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Mortgage Misconceptions: 5 Common Home Loan Myths Debunked *


Whether you’re buying an existing home in the Bay Area or working with the best Bellarine Peninsula home builders, purchasing a house is one of the most significant financial decisions you’ll make in your lifetime. Among many other factors, it’s essential to have a clear understanding of the mortgage process so you can avoid falling prey to common misconceptions. 

In this article, we’ll debunk five prevalent myths surrounding home loans to help you make more informed decisions when purchasing property.

You Need a Sky-High Credit Score

One of the most widespread myths about mortgages is that you need a flawless credit score to qualify. While having a high credit score certainly improves your chances of securing a favourable interest rate, many lenders offer mortgage options for borrowers with less-than-perfect credit. 

Focusing heavily on your credit score can blind you to the other factors that count. These include your employment history, income, and debt-to-income ratio. These elements play a significant role in the loan approval process, so you need to ensure you have a well-rounded application. We recommend researching different loan programs and consulting a mortgage professional to explore the options best suited to your unique financial situation.

You Need an Impossibly Large Down Payment

While a larger down payment can lower your monthly mortgage payments and qualify you for better terms, many loan programs allow for down payments as low as 3% to 5% of the home’s purchase price. These programs – such as FHA loans and VA loans – are designed to help first-time homebuyers and individuals with limited savings achieve homeownership.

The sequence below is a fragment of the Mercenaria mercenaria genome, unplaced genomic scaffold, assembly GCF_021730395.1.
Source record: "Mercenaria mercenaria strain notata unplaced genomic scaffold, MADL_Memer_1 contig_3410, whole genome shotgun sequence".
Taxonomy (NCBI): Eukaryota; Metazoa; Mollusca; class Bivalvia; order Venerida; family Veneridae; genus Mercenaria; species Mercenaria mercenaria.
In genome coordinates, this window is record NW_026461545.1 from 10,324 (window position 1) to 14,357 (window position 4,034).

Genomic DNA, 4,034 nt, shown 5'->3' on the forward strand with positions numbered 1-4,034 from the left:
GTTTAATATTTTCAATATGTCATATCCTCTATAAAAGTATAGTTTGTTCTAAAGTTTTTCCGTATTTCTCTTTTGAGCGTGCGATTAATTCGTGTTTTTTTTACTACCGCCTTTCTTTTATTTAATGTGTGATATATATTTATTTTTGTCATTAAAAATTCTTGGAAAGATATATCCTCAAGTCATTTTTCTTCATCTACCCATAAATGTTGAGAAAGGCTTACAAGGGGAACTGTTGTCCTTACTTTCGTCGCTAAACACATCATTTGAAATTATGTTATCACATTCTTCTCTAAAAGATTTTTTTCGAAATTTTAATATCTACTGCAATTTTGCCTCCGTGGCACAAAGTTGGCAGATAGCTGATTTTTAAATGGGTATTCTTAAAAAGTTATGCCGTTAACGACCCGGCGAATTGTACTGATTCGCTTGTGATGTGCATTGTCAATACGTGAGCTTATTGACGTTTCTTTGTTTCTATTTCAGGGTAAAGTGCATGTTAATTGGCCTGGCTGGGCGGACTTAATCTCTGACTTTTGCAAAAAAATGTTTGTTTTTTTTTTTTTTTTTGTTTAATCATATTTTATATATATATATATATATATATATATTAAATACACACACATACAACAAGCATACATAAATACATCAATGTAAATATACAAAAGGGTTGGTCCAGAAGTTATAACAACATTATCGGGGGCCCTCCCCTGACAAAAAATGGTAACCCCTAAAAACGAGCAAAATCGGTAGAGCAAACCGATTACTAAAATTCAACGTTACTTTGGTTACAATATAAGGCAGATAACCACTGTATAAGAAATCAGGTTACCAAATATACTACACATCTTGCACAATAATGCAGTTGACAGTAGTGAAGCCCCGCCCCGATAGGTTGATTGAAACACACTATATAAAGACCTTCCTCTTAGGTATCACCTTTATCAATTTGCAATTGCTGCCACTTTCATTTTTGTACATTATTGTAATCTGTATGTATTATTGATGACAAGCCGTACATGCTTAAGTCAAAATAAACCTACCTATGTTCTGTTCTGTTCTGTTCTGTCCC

There are also down payment assistance programs and grants you can apply for to reduce the upfront costs of buying a home. These differ depending on your region, so your best bet is to research what’s available in your country. 

You Should Always Choose the Lowest Interest Rate

A low-interest rate is undoubtedly advantageous, but it’s not the only factor to consider when choosing a mortgage. Other factors – such as loan origination fees, closing costs, and the loan term – can significantly impact the overall cost of borrowing. It’s also worth noting that some loans with lower interest rates come with stricter eligibility requirements or adjustable-rate features that could lead to higher payments in the future. So before you rush to sign anything, weigh the pros and cons of each loan option and consider your long-term financial goals.

Refinancing Is Always a Good Idea

Refinancing typically involves closing costs and fees, which can offset the potential savings if you don’t plan to stay in the home long enough to recoup those costs. Additionally, refinancing to cash out equity can increase your loan balance and extend the time it takes to pay off your mortgage. So before refinancing, carefully consider your financial objectives and consult a mortgage advisor to determine if it’s the right move for you.

You Can’t Qualify for a Mortgage If You’re Self-Employed

It certainly can be harder for self-employed individuals to qualify for a mortgage, but it’s far from impossible. Many lenders offer specialized loan programs for self-employed borrowers, taking into account alternative forms of income documentation such as bank statements, tax returns, and profit-and-loss statements. If you have a strong credit history, stable income, and a sizable down payment, you have every chance of being approved as a self-employed borrower.

The mortgage process can be daunting, especially with so many myths circulating. However, if you do your research, shop around and consult a qualified mortgage professional, you should be able to find the right mortgage solution for your needs.


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